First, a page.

11. The process as claimed in claim 9,
further comprising support bodies for the active catalyst components; and
wherein the proportion of the active catalyst components, based on the total weight of support bodies and active catalyst components, is from 1% to 30% by weight.
12. The process as claimed in claim 11, wherein the supports used are beads or rings.
13. The process as claimed in claim 9,
wherein the active catalyst components are titanium dioxide in the anatase form having a BET surface area of from 5 to 200 m2 /g vanadium pentoxide and phosphorus pentoxide which optionally contains Sb2 O3 or Cs2 O.
Description
BACKGROUND OF THE INVENTION

1. Field of the Invention

The present invention relates to a process for preparing pyromellitic dianhydride (PMDA) by heterogeneously catalyzed oxidation in the gas phase by means of a gas containing molecular oxygen and to catalysts to be used in this process.

2. The Prior Art

PMDA has, up to now, been obtained on a large scale mainly by liquid-phase oxidation of 2,4,5-trimethylbenzaldehyde with atmospheric oxygen, in a process analogous to the process described in DE-A 1,943,510 (GB-A 1,282,775) for preparing terephthalic acid from p-toluylaldehyde, in which the pyromellitic acid thus obtained is dehydrated to PMDA. The 2,4,5-trimethylbenzaldehyde is prepared by carbonylation of 1,2,4-trimethylbenzene (pseudo-cumene) (DE-A 2,422,197=GB-A 1,422,308). The use of acetic acid as a solvent and heavy-metal salts in combination with a bromide source (Chem-Systems Report: PERP 1987-T-4, 16-40) as catalysts necessitate, in this process, the use of high performance and therefore very expensive alloys (Hastelloy C) for the reactor. Besides the batchwise operation, a further disadvantage of this process is that the pyromellitic acid obtained by liquid-phase oxidation must be dehydrated to PMDA in a very energy-intensive step (>200 C.).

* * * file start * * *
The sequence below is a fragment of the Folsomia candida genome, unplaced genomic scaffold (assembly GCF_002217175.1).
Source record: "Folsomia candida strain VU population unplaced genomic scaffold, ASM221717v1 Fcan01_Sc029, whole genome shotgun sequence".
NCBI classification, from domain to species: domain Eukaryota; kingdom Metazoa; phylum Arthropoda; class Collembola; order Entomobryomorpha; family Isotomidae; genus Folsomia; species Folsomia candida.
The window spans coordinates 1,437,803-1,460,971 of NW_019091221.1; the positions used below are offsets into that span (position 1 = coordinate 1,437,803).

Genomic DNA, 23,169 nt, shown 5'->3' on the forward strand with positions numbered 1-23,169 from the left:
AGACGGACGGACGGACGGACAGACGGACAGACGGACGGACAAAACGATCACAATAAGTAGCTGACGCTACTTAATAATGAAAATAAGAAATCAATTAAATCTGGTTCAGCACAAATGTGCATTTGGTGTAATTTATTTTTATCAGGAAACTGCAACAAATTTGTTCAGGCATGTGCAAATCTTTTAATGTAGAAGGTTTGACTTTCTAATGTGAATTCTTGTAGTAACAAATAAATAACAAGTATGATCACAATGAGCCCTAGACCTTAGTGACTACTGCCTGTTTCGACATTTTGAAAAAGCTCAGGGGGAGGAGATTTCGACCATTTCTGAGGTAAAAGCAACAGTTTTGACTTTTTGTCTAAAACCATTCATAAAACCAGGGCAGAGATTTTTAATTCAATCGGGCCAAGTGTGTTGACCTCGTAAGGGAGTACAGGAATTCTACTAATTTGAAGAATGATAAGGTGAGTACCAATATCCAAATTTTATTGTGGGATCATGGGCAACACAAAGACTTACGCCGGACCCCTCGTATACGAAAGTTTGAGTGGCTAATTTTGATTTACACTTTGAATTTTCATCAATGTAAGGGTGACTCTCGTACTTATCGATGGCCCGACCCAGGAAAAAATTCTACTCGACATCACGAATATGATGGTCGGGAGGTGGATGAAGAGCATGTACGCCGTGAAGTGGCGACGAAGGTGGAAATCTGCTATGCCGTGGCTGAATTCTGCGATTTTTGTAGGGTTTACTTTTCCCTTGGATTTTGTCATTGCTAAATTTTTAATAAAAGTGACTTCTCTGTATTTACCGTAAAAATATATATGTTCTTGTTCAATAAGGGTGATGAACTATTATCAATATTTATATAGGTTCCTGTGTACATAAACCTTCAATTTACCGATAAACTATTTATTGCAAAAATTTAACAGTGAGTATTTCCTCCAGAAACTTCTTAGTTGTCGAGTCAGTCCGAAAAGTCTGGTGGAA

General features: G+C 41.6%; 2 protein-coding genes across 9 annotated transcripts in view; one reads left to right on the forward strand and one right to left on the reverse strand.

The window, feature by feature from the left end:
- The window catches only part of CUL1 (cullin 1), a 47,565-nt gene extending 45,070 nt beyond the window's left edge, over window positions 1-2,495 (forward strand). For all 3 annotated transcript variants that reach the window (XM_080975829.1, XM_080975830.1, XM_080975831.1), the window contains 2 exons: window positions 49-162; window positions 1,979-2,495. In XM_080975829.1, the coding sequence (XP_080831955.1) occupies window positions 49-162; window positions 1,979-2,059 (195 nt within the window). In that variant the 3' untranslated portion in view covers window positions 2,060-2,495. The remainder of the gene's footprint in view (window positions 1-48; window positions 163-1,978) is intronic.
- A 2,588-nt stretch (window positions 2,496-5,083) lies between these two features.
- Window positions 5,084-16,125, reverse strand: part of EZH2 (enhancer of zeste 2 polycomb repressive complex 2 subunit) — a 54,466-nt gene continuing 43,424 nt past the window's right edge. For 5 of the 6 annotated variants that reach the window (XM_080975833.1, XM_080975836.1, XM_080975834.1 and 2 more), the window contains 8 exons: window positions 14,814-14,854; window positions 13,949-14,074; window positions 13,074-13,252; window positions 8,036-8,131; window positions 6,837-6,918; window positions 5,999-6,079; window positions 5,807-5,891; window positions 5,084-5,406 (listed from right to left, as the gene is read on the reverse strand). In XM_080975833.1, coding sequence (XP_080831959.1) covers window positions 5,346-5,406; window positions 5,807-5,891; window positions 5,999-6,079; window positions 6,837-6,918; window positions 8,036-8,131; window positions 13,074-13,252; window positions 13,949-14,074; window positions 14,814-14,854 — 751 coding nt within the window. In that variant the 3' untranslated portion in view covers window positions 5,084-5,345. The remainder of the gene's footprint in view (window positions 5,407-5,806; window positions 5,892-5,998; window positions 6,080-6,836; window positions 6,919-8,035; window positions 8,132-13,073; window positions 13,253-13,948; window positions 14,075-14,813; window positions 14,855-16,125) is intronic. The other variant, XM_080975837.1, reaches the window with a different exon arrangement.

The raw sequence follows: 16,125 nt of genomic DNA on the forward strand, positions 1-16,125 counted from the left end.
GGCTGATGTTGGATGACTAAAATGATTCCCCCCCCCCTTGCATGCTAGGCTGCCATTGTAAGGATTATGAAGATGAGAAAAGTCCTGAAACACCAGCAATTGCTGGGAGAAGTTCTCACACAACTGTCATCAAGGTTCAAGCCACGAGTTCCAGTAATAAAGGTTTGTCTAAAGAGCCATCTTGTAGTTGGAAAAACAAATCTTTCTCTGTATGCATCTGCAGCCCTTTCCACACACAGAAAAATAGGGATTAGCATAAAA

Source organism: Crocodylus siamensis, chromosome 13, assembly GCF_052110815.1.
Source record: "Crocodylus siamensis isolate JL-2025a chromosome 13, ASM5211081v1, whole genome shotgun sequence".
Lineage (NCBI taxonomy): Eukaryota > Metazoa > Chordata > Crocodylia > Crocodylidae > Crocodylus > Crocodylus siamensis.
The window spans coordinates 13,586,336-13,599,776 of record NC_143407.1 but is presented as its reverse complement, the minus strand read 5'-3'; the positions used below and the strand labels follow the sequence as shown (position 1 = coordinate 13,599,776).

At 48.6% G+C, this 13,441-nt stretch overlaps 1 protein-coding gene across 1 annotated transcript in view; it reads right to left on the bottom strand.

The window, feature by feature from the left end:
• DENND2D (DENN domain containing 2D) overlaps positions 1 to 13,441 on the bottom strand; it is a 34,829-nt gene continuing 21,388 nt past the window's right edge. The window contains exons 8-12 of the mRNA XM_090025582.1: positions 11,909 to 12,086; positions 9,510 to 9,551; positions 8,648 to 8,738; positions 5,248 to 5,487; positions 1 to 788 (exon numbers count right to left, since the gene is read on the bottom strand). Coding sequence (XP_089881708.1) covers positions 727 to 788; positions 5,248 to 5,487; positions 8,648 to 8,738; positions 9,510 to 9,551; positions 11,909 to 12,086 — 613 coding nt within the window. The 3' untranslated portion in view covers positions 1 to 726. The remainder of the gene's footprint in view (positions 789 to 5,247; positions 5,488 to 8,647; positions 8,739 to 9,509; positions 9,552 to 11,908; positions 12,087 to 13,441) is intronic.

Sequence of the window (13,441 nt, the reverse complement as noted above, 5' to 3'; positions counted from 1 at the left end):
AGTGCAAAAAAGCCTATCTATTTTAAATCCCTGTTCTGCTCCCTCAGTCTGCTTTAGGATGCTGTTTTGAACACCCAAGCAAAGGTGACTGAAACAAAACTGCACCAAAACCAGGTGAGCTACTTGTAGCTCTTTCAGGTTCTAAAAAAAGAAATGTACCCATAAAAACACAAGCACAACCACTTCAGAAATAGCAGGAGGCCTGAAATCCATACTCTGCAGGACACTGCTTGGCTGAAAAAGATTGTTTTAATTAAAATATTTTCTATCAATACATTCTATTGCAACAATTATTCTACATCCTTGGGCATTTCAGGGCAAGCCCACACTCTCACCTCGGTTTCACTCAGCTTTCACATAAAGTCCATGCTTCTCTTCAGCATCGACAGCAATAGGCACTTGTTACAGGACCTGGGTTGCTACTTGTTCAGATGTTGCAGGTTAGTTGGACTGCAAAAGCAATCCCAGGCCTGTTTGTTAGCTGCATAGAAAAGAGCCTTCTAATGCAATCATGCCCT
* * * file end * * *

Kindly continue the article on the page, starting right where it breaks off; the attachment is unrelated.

A further process for preparing PMDA employing the principle of liquid-phase oxidation is the Amoco process (U.S. Pat. No. 4,719,311). Using a similar catalyst (Co-Mn-Br), 1,2,4,5-tetramethylbenzene (durene) is oxidized with atmospheric oxygen to pyromellitic acid, which likewise still has to be dehydrated to PMDA. In addition to the disadvantages described for the above-mentioned process, this process has the further disadvantage that durene is above five times more expensive than pseudo-cumene.

A third PMDA process operates in the gas phase. Analogous to the oxidation of o-xylene to phthalic anhydride, durene is oxidized directly to PMDA over a heterogeneous catalyst in a multiple-tube reactor. U.S. Pat. No. 4,665,200 discloses V2 O5, TiO2, P2 O5, Nb2 O5, Sb2 O3, K2 O and Cs2 O as catalyst components. Particular advantages of the gas-phase oxidation are continuous operation and the easy handling of the catalysts, as a result of which the use of expensive materials in plant construction can be dispensed with. In principle, it is possible to inexpensively retrofit existing plants for PMDA production. The energy-intensive dehydration of the liquid-phase process is eliminated, since the anhydride is desublimated directly from the reaction gas. A PMDA purity of 99% is achieved by means of suitable desublimation processes (DE-A 3,730,747=U.S. Pat. No. 4,867,763).

A further way of obtaining PMDA from the reaction gas is gas scrubbing with an anhydrous solvent, a technology which is state of the art in, for example, the preparation of maleic anhydride (SRI International, PEP Report 46C, 1989). Further examples of the preparation of PMDA via gas-phase oxidation in the presence of vanadium- or titanium-containing catalysts are described in EP-A 405,508 and EP-A 330,195. A disadvantage of the gas-phase oxidation when compared with the previously known processes is the lower selectivity in comparison with liquid-phase oxidation.